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The No. 1 Reason Why Business Owners Sell

Author John Warrillow warns that illness is the reason cited most often for why a business owner is forced to sell their company. Here's what you should do to prepare for the unthinkable.

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Big Goals: After selling her company, Erica Douglass decided to start her blog erica.biz where she writes about success.

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Erica Douglass was too young to feel so old. Tired and sick every time she ate, her doctors told her to slow down and spend less time at her six-year-old Silicon Valley-based web hosting company. She was told to take a vacation and began to think her illness was all in her head.

Struggling with what would later be diagnosed as Celiac disease, a condition that damages the lining of the small intestine, Douglass didn't understand why her body was failing her. Running her company was becoming harder and harder. Finally, unable to get an accurate diagnosis for her condition, and seeing the first signs of the recession and some major industry shifts on the horizon, she sold her business to a competitor in a hastily arranged agreement that paid her $1.1 million over a three-year period. She was 26.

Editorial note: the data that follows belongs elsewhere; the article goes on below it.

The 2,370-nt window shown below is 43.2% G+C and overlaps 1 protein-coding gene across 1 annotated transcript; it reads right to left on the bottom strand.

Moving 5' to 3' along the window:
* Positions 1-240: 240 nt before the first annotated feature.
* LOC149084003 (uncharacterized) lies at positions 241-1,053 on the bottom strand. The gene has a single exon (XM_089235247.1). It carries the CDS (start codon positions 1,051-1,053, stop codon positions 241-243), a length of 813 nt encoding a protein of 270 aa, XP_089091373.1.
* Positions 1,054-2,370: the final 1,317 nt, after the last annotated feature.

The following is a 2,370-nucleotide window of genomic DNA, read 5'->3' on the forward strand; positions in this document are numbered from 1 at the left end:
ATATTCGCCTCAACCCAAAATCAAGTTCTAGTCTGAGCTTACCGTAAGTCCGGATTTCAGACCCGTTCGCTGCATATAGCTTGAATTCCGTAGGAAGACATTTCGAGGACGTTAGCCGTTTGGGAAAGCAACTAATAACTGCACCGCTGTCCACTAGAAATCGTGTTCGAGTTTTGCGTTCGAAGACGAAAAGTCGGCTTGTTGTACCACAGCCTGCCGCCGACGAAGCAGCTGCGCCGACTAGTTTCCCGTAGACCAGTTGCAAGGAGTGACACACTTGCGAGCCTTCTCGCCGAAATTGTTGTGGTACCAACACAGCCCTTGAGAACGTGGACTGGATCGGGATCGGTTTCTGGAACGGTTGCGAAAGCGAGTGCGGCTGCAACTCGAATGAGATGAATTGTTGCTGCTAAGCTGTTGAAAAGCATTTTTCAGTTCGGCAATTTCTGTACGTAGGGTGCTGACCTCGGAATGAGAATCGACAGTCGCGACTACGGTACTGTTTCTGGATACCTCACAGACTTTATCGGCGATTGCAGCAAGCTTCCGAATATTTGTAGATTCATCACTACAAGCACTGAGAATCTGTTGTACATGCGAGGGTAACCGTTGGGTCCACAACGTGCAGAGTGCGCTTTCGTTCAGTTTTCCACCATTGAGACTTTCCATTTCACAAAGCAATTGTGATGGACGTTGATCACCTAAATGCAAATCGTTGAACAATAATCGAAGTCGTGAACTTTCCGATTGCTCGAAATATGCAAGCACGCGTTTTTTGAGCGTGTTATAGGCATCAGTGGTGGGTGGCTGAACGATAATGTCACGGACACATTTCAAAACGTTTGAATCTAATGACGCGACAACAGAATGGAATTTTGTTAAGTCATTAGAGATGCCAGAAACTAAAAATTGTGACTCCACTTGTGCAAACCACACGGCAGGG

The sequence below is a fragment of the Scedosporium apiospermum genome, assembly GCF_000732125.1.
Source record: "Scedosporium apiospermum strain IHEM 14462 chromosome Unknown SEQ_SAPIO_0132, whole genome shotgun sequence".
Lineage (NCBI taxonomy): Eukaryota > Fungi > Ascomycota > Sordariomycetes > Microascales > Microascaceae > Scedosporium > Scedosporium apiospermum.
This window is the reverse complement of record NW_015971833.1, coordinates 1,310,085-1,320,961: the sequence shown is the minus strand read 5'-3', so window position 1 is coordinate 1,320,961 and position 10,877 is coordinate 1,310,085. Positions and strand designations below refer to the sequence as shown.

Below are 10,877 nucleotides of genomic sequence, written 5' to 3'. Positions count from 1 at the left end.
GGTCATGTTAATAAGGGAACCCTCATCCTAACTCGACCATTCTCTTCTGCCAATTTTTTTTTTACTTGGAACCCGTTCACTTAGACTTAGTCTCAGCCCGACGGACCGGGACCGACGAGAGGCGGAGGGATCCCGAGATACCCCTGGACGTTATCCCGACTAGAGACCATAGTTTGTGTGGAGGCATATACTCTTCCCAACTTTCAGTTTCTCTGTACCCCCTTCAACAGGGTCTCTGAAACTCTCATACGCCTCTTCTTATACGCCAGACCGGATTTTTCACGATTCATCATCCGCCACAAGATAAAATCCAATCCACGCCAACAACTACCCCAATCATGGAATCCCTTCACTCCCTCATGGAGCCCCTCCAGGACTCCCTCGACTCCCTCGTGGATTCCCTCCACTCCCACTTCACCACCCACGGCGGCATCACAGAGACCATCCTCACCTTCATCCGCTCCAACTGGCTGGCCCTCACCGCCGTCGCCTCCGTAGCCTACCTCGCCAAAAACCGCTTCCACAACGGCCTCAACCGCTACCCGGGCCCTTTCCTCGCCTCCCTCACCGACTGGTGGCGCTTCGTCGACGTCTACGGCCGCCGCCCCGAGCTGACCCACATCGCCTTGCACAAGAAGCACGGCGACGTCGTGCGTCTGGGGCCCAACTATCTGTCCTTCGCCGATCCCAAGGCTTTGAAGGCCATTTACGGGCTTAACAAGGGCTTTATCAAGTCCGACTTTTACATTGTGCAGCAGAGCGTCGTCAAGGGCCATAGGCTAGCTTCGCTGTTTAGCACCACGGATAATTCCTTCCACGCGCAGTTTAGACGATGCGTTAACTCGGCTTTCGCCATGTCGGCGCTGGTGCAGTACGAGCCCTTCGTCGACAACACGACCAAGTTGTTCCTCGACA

Luckily for Douglass, who writes about her diagnosis and building a sellable company on her blog erica.biz, her business was sellable when she fell ill. A lot of companies today would not be able to claim the same—they can't function without their owners.

We wear seatbelts not because we expect to have an accident but because if we do, we want to live through it.

We buy life insurance not because we expect to die tomorrow but because if we do, we want our kids to be taken care of.

Why then are many businesses so highly reliant on their founder that if the owner were to fall ill, the business wouldn't survive?

Warren Buffett is so focused on ensuring his businesses can operate without their leader that last year he sent a memo to each of the 76 business leaders at Berkshire Hathaway asking for their recommendation for a replacement should they become incapacitated. 

Nobody plans to get sick, but the No. 1 reason businesses get put up for sale is a health scare suffered by the owner.

Building your business so that it can run without you not only makes your company more valuable; it is also the best insurance you can have for the things you hope will never happen.

John Warrillow is the author of Built To Sell: Creating a Business That Can Thrive Without You, which will be released by Portfolio/Penguin on April 28, 2011.

 

Last updated: Mar 15, 2011

JOHN WARRILLOW | Columnist | Sellability

John Warrillow is the author of Built to Sell: Creating a Business That Can Thrive Without You and the founder of The Sellability Score, a cloud-based software company that helps business owners improve the value of their company.

The opinions expressed here by Inc.com columnists are their own, not those of Inc.com.



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